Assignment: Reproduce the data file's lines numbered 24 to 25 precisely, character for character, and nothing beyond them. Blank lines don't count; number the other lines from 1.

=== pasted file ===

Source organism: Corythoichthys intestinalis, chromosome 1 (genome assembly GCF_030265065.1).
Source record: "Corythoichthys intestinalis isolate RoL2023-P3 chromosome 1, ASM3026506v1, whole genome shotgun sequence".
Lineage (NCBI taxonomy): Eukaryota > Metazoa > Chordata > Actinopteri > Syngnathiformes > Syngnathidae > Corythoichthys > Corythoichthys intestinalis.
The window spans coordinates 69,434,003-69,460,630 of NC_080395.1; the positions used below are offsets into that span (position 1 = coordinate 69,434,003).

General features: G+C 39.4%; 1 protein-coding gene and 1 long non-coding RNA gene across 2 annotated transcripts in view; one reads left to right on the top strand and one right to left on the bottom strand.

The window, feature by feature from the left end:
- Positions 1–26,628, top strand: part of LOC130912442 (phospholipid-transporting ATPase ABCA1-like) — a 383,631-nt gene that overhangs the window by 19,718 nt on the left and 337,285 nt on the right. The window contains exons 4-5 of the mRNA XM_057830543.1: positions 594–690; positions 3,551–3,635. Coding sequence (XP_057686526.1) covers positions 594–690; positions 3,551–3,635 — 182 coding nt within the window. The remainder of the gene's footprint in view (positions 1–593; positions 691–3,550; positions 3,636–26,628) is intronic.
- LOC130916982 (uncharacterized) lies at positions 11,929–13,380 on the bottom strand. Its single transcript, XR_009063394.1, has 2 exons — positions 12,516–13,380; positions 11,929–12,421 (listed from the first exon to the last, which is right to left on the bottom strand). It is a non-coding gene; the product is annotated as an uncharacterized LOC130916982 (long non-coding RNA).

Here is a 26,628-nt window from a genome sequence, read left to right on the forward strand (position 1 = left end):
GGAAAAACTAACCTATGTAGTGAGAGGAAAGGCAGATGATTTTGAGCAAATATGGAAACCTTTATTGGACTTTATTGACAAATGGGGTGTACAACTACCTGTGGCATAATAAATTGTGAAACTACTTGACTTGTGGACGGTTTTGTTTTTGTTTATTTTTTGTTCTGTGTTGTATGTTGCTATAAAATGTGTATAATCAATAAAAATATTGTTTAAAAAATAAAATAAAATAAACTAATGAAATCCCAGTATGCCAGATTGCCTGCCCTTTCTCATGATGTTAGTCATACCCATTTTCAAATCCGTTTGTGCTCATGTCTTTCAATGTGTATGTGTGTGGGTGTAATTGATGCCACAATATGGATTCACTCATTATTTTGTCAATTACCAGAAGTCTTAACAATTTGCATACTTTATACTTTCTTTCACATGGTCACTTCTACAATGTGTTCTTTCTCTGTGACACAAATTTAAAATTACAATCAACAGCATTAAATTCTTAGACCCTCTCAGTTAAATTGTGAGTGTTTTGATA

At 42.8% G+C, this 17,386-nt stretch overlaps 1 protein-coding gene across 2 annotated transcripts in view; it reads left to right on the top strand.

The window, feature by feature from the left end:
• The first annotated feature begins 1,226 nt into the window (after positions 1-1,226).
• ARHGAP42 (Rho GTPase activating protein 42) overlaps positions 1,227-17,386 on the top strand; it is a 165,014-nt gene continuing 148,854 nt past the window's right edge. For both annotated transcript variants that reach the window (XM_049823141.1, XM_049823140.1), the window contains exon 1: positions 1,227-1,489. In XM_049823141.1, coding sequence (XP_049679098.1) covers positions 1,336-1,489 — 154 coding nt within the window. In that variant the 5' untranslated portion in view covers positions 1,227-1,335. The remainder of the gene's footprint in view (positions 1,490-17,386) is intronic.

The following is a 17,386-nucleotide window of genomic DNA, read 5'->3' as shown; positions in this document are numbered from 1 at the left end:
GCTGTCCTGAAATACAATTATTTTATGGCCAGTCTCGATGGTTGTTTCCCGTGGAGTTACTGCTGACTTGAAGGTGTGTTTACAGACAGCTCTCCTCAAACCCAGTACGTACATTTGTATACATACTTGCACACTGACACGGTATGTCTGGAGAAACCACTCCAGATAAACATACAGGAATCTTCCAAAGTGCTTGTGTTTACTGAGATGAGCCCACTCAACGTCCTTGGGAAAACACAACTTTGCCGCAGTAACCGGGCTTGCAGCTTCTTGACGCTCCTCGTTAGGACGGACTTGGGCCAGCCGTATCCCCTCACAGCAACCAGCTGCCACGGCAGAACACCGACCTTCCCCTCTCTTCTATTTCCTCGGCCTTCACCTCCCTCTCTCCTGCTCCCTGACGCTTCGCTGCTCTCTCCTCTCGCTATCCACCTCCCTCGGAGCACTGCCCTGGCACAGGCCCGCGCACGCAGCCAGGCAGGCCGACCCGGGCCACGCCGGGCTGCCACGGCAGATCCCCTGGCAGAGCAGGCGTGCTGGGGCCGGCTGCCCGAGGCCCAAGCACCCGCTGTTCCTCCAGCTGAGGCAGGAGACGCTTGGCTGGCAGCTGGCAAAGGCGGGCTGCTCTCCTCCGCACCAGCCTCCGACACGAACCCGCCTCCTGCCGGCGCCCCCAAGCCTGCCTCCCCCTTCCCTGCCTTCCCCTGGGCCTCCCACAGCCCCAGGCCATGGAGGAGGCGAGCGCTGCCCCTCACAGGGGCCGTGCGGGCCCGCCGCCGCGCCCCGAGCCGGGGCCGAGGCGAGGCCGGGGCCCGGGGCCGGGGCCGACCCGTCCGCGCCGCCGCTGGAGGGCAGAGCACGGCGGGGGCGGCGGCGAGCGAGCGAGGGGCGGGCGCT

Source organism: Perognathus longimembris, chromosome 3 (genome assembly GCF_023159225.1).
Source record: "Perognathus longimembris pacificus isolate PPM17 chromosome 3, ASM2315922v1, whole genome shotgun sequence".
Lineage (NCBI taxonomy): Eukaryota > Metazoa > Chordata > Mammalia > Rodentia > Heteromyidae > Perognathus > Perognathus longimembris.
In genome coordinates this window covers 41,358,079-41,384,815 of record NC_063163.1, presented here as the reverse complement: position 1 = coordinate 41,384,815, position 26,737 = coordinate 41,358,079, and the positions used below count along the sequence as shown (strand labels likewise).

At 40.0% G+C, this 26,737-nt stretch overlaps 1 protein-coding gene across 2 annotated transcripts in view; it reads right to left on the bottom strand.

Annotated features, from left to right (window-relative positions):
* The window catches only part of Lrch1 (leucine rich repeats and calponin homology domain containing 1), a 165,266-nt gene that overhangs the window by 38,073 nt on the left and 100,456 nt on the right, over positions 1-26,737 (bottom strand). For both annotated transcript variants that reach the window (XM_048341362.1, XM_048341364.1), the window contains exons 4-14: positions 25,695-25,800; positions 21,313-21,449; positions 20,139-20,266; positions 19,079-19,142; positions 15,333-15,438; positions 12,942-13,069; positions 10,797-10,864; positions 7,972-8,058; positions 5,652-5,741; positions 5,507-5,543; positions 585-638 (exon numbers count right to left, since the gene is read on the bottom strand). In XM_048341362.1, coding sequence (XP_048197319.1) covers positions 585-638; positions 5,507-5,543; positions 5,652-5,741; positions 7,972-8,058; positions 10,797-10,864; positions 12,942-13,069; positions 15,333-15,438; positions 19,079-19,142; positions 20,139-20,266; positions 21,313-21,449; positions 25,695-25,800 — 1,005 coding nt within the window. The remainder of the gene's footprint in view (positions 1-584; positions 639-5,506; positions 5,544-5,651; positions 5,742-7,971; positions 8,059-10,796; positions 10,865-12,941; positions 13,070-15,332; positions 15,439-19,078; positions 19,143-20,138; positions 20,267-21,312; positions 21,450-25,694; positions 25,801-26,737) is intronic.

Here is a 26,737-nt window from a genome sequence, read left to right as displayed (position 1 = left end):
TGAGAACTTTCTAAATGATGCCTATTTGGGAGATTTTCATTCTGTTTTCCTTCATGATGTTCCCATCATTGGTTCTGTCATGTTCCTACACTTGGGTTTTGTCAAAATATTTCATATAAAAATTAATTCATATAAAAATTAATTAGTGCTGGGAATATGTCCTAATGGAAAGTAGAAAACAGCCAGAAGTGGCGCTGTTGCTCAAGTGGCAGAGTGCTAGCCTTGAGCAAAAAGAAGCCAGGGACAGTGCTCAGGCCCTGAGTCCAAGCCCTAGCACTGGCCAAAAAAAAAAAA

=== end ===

Here is a 26,737-nt window from a genome sequence, read left to right as displayed (position 1 = left end):
TGAGAACTTTCTAAATGATGCCTATTTGGGAGATTTTCATTCTGTTTTCCTTCATGATGTTCCCATCATTGGTTCTGTCATGTTCCTACACTTGGGTTTTGTCAAAATATTTCATATAAAAATTAATTCATATAAAAATTAATTAGTGCTGGGAATATGTCCTAATGGAAAGTAGAAAACAGCCAGAAGTGGCGCTGTTGCTCAAGTGGCAGAGTGCTAGCCTTGAGCAAAAAGAAGCCAGGGACAGTGCTCAGGCCCTGAGTCCAAGCCCTAGCACTGGCCAAAAAAAAAAAA